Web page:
A similar, more commonplace, issue is in the translation of, say, a Chinese poem. If you want to understand a Chinese poem, you must learn Chinese, usually ancient Chinese in Tang Dynasty dialect with no marked grammar. Not easy, that. Which is why I ended up with a book entitled Nineteen Ways of Looking at Wang-wei. It consists of nineteen translations of one poem, all astoundingly different!, and all by different experts! What is the "real" meaning of the poem? Learn Chinese!

 

Nowadays, we want shortcuts, and in my humble opinion, they don't work.

 

Sounds to me like you have very interesting work.

 

Dark skies.

 

Jack


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#12 EJN

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Posted 10 September 2019 - 10:20 PM

Also, at the risk of appearing cynical, I see he is selling a book.  And controversy is always a good sales technique for this kind of thing.

 

The book is called Something Deeply Hidden and there is a good review here:

 

http://www.math.colu...dpress/?p=11128

 

Also see here for a comment on the NYT article (near the end):

 

http://www.math.colu...dpress/?p=11254

 

And if you feel really adventurous, you can read or download Peter Woit's book

Quantum Theory, Groups and Representations: An Introduction

 

http://www.math.colu...t/QM/qmbook.pdf

 

 

The thing about QM is it works. It makes very precise predictions which agree with experiment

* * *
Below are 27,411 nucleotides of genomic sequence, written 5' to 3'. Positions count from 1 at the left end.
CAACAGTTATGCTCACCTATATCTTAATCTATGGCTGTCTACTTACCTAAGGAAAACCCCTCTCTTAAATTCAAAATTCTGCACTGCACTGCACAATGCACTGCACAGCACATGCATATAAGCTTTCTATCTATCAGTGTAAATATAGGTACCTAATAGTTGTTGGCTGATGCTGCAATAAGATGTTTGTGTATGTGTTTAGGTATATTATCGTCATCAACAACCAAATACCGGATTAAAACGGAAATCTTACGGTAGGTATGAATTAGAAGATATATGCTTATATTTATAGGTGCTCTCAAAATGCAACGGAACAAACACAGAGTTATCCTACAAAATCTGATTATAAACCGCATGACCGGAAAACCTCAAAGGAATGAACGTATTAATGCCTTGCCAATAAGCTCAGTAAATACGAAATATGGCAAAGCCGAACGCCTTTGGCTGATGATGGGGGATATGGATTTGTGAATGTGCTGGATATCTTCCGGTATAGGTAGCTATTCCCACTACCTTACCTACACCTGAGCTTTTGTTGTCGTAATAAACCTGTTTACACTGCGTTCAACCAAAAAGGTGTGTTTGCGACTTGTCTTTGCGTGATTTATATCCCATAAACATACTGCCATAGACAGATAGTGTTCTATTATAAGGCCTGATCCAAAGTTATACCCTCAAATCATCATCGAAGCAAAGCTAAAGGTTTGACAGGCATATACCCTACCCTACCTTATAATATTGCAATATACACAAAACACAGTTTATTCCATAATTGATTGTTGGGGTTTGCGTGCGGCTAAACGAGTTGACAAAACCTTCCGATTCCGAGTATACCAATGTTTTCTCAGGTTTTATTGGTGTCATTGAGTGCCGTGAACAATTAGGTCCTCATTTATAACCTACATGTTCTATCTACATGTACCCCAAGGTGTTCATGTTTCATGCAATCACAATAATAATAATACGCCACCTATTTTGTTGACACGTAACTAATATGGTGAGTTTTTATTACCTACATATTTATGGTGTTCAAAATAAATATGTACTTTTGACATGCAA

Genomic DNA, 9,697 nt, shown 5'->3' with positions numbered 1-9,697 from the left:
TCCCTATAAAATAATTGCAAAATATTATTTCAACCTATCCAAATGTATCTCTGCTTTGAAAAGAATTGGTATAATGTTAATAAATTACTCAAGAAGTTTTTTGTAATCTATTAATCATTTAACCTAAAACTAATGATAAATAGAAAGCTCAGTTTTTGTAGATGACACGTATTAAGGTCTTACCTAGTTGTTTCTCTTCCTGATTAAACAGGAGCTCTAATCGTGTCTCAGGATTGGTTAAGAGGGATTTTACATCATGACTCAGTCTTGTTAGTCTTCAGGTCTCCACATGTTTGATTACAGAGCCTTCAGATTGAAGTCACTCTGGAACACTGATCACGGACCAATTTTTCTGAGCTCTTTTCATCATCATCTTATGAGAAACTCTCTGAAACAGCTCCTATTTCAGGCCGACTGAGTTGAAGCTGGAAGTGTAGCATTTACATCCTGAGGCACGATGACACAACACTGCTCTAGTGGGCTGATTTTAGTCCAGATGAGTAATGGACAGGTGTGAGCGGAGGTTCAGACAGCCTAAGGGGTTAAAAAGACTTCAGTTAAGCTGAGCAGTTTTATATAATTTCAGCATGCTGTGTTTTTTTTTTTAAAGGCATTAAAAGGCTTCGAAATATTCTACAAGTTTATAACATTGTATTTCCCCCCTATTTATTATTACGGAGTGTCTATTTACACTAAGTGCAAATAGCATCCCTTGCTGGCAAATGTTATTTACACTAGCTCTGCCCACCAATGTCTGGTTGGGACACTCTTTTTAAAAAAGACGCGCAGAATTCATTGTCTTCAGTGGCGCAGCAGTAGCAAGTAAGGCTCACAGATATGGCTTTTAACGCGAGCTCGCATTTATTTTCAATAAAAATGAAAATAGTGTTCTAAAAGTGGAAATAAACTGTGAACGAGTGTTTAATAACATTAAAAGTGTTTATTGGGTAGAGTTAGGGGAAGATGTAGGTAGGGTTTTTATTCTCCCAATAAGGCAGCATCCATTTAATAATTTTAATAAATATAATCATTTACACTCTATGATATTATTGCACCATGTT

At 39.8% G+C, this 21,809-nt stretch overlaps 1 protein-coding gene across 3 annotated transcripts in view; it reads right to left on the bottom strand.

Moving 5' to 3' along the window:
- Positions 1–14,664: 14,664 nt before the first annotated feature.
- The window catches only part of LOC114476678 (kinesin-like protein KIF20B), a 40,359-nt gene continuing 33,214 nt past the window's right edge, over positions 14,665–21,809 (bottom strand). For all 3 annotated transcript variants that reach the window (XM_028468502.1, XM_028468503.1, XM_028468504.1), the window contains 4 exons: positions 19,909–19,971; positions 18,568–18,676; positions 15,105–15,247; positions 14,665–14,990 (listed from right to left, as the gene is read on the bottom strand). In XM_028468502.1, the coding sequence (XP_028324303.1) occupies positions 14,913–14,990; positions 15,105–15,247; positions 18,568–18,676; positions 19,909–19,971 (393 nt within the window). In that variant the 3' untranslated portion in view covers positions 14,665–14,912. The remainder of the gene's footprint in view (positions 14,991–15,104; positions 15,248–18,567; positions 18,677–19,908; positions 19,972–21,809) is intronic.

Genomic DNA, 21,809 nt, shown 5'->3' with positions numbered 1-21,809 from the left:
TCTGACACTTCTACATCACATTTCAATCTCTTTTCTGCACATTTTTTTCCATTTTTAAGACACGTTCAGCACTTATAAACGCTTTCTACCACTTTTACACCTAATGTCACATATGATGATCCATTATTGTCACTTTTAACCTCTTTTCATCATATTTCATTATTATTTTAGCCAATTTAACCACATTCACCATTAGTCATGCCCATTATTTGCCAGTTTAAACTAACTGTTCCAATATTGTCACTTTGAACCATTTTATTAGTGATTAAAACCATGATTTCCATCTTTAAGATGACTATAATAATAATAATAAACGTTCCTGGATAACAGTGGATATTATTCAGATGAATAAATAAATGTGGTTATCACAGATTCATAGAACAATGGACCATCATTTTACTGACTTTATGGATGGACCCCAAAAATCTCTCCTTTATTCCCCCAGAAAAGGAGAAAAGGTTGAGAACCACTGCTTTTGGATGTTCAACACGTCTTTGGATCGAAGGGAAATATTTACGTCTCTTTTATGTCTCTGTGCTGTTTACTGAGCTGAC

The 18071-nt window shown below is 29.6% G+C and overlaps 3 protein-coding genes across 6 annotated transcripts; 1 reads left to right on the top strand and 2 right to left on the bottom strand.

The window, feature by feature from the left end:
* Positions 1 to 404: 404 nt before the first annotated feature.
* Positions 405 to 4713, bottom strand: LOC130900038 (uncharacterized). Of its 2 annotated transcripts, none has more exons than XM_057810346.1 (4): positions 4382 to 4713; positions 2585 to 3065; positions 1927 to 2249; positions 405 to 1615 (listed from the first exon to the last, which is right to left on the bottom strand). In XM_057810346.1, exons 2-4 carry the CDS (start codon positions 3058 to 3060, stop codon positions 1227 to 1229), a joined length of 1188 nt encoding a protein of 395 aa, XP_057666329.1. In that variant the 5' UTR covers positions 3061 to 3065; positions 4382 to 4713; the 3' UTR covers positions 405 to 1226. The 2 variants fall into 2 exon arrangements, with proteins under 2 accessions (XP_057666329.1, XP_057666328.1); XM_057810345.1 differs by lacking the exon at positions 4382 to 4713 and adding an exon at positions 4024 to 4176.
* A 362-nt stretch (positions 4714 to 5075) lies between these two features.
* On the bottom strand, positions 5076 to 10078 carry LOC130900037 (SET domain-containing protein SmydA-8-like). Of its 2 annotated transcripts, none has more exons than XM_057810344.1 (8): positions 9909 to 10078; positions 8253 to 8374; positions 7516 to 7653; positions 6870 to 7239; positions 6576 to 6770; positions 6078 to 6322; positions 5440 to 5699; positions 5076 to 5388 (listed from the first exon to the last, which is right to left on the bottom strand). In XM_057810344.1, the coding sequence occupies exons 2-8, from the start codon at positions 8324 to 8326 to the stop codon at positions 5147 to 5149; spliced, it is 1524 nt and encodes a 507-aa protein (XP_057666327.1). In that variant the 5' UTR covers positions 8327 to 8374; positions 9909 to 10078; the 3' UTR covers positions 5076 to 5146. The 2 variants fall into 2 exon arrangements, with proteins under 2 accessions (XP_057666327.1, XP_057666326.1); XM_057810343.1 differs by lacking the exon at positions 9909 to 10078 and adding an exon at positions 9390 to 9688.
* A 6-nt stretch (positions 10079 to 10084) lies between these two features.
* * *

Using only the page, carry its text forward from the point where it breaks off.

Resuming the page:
to high degree of precision. The modern electronic revolution would not have been possible

without QM - transistors and other semiconductors exploit quantum phenomena.

 

In the 1950s a very detailed theory of semiconductors was developed, then the device was

actually built and functioned exactly as predicted.

 

 

In the early 1920s a German engineer built a transistor-like device by trial and error, and even

constructed a radio amplifier with it. But because neither he or anyone else had the slightest

idea of how it worked (QM didn't come along until 1925, and quantum field theory not until

after WWII), it was a stillborn invention. Everyone stuck with the tried-and-true vacuum tubes

because they were well understood in classical electrodynamics.

 

 

 

 

A times B = B times A, try that with 2 matricies, doesn't work. With those AxB is not equal to BxA.

 

In Lie algebra, A*B = -B*A, and Lie algebra is used in group theory, which is used in quantum field theory.


Edited by EJN, 10 September 2019 - 10:52 PM.

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#13 Dave Mitsky

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Posted 13 September 2019 - 02:42 AM

I heard Dr. Sean Carroll speak at the Midtown Scholar Bookstore in Harrisburg on Wednesday night and was very impressed with what he had to say about quantum mechanics.

 

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  • Sean Carroll IMG_0930.jpg
  • Sean Carroll IMG_0967.jpg

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#14 Dave Mitsky

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Posted 14 September 2019 - 11:32 AM

There's another interesting review of Something Deeply Hidden: Quantum Worlds and the Emergence of Spacetime at https://www.nature.c...9ZbboyP6LLqL3w4